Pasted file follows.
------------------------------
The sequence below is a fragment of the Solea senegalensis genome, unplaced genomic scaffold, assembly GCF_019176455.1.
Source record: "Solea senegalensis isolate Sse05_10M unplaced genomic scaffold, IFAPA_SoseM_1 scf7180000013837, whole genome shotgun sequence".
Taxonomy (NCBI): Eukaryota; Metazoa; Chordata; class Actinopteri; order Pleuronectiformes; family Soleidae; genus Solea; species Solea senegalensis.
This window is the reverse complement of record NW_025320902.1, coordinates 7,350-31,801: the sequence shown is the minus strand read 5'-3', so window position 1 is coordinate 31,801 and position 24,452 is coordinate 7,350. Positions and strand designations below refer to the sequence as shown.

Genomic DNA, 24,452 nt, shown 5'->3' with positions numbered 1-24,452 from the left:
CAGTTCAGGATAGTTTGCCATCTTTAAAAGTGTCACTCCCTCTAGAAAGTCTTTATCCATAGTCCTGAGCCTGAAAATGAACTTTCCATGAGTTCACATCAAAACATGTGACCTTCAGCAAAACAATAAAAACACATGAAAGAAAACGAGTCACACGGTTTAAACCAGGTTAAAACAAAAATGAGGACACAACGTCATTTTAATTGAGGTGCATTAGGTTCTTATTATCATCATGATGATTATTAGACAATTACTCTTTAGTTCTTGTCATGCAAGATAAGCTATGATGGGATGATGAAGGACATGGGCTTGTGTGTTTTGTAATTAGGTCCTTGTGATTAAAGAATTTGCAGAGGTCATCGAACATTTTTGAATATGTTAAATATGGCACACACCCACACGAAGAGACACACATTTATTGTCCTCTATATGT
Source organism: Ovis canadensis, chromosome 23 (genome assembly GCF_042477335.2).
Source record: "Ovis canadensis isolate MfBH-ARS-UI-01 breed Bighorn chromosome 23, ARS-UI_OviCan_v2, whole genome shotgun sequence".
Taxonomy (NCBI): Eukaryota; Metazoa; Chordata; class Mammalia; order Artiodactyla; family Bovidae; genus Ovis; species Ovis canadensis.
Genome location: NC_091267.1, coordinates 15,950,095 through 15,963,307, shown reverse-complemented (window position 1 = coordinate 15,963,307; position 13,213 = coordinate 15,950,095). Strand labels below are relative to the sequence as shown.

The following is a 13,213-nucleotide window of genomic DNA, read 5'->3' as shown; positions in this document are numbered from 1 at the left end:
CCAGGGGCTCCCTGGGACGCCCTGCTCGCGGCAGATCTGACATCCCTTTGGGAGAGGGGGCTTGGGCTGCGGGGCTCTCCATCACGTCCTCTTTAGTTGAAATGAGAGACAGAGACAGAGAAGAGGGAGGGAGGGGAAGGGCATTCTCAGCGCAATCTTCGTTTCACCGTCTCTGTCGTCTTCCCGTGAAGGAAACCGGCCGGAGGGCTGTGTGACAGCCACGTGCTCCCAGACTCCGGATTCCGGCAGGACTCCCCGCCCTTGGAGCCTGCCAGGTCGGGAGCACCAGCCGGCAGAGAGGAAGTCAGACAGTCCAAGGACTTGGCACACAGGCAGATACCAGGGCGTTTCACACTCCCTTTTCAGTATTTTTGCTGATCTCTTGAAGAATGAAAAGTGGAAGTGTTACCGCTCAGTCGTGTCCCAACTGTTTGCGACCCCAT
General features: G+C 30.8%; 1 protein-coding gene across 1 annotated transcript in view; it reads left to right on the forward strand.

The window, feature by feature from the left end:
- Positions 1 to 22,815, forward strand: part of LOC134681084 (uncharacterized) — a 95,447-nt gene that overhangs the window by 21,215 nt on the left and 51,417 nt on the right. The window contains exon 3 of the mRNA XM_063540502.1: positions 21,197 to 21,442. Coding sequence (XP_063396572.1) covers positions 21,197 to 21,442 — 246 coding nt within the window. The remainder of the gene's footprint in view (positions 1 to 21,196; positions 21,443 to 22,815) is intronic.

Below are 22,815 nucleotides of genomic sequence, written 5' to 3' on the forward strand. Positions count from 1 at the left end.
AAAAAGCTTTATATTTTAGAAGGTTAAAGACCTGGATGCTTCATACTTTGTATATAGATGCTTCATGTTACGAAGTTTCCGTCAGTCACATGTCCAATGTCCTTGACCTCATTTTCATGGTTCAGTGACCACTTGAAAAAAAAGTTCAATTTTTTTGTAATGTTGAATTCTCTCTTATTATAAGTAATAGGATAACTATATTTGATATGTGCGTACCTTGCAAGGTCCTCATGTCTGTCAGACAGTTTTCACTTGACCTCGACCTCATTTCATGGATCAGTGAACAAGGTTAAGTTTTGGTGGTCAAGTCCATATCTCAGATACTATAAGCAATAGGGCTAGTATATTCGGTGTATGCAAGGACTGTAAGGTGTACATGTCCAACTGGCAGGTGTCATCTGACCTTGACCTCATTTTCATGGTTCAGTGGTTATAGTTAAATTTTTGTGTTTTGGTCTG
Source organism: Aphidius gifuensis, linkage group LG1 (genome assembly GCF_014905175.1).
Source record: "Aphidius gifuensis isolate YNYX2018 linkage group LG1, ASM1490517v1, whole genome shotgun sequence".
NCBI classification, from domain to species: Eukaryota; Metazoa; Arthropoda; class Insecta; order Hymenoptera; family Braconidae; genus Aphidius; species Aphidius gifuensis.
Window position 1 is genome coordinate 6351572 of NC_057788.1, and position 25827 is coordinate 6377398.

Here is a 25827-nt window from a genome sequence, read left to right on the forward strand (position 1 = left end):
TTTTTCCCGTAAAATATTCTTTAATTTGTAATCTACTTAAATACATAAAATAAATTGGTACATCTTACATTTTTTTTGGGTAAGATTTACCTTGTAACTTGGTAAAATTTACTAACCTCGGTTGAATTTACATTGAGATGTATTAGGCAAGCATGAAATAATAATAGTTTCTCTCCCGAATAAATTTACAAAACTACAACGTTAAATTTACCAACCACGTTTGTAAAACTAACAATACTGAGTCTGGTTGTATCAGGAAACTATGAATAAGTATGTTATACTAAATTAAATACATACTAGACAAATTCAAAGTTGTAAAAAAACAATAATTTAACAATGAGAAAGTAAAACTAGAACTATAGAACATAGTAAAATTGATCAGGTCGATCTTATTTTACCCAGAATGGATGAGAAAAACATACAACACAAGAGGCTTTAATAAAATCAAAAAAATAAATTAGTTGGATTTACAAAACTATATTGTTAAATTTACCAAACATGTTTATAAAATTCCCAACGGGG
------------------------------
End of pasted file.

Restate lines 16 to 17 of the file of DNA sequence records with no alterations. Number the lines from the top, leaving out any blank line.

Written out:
Below are 22,815 nucleotides of genomic sequence, written 5' to 3' on the forward strand. Positions count from 1 at the left end.
AAAAAGCTTTATATTTTAGAAGGTTAAAGACCTGGATGCTTCATACTTTGTATATAGATGCTTCATGTTACGAAGTTTCCGTCAGTCACATGTCCAATGTCCTTGACCTCATTTTCATGGTTCAGTGACCACTTGAAAAAAAAGTTCAATTTTTTTGTAATGTTGAATTCTCTCTTATTATAAGTAATAGGATAACTATATTTGATATGTGCGTACCTTGCAAGGTCCTCATGTCTGTCAGACAGTTTTCACTTGACCTCGACCTCATTTCATGGATCAGTGAACAAGGTTAAGTTTTGGTGGTCAAGTCCATATCTCAGATACTATAAGCAATAGGGCTAGTATATTCGGTGTATGCAAGGACTGTAAGGTGTACATGTCCAACTGGCAGGTGTCATCTGACCTTGACCTCATTTTCATGGTTCAGTGGTTATAGTTAAATTTTTGTGTTTTGGTCTG